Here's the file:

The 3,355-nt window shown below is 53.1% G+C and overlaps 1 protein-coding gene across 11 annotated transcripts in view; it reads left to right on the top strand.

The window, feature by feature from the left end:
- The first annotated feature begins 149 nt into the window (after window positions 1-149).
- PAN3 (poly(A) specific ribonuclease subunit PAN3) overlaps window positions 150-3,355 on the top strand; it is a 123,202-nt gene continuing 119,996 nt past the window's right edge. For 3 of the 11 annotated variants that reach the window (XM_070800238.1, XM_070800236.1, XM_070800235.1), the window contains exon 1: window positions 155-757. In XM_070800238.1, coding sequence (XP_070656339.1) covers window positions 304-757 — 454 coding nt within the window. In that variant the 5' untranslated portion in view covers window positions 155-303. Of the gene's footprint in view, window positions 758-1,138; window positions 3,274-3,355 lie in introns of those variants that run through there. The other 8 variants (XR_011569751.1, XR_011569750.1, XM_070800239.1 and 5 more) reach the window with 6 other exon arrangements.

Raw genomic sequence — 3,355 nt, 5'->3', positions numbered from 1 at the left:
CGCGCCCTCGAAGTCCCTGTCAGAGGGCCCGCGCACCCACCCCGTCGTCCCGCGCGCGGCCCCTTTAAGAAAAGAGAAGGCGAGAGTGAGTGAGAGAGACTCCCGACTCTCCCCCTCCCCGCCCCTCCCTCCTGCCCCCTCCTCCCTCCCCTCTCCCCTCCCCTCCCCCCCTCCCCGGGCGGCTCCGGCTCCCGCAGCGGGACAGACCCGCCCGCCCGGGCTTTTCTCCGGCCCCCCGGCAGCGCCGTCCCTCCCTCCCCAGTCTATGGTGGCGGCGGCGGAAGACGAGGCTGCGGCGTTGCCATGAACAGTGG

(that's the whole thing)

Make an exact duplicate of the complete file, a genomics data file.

The 3,355-nt window shown below is 53.1% G+C and overlaps 1 protein-coding gene across 11 annotated transcripts in view; it reads left to right on the top strand.

The window, feature by feature from the left end:
- The first annotated feature begins 149 nt into the window (after window positions 1-149).
- PAN3 (poly(A) specific ribonuclease subunit PAN3) overlaps window positions 150-3,355 on the top strand; it is a 123,202-nt gene continuing 119,996 nt past the window's right edge. For 3 of the 11 annotated variants that reach the window (XM_070800238.1, XM_070800236.1, XM_070800235.1), the window contains exon 1: window positions 155-757. In XM_070800238.1, coding sequence (XP_070656339.1) covers window positions 304-757 — 454 coding nt within the window. In that variant the 5' untranslated portion in view covers window positions 155-303. Of the gene's footprint in view, window positions 758-1,138; window positions 3,274-3,355 lie in introns of those variants that run through there. The other 8 variants (XR_011569751.1, XR_011569750.1, XM_070800239.1 and 5 more) reach the window with 6 other exon arrangements.

Raw genomic sequence — 3,355 nt, 5'->3', positions numbered from 1 at the left:
CGCGCCCTCGAAGTCCCTGTCAGAGGGCCCGCGCACCCACCCCGTCGTCCCGCGCGCGGCCCCTTTAAGAAAAGAGAAGGCGAGAGTGAGTGAGAGAGACTCCCGACTCTCCCCCTCCCCGCCCCTCCCTCCTGCCCCCTCCTCCCTCCCCTCTCCCCTCCCCTCCCCCCCTCCCCGGGCGGCTCCGGCTCCCGCAGCGGGACAGACCCGCCCGCCCGGGCTTTTCTCCGGCCCCCCGGCAGCGCCGTCCCTCCCTCCCCAGTCTATGGTGGCGGCGGCGGAAGACGAGGCTGCGGCGTTGCCATGAACAGTGG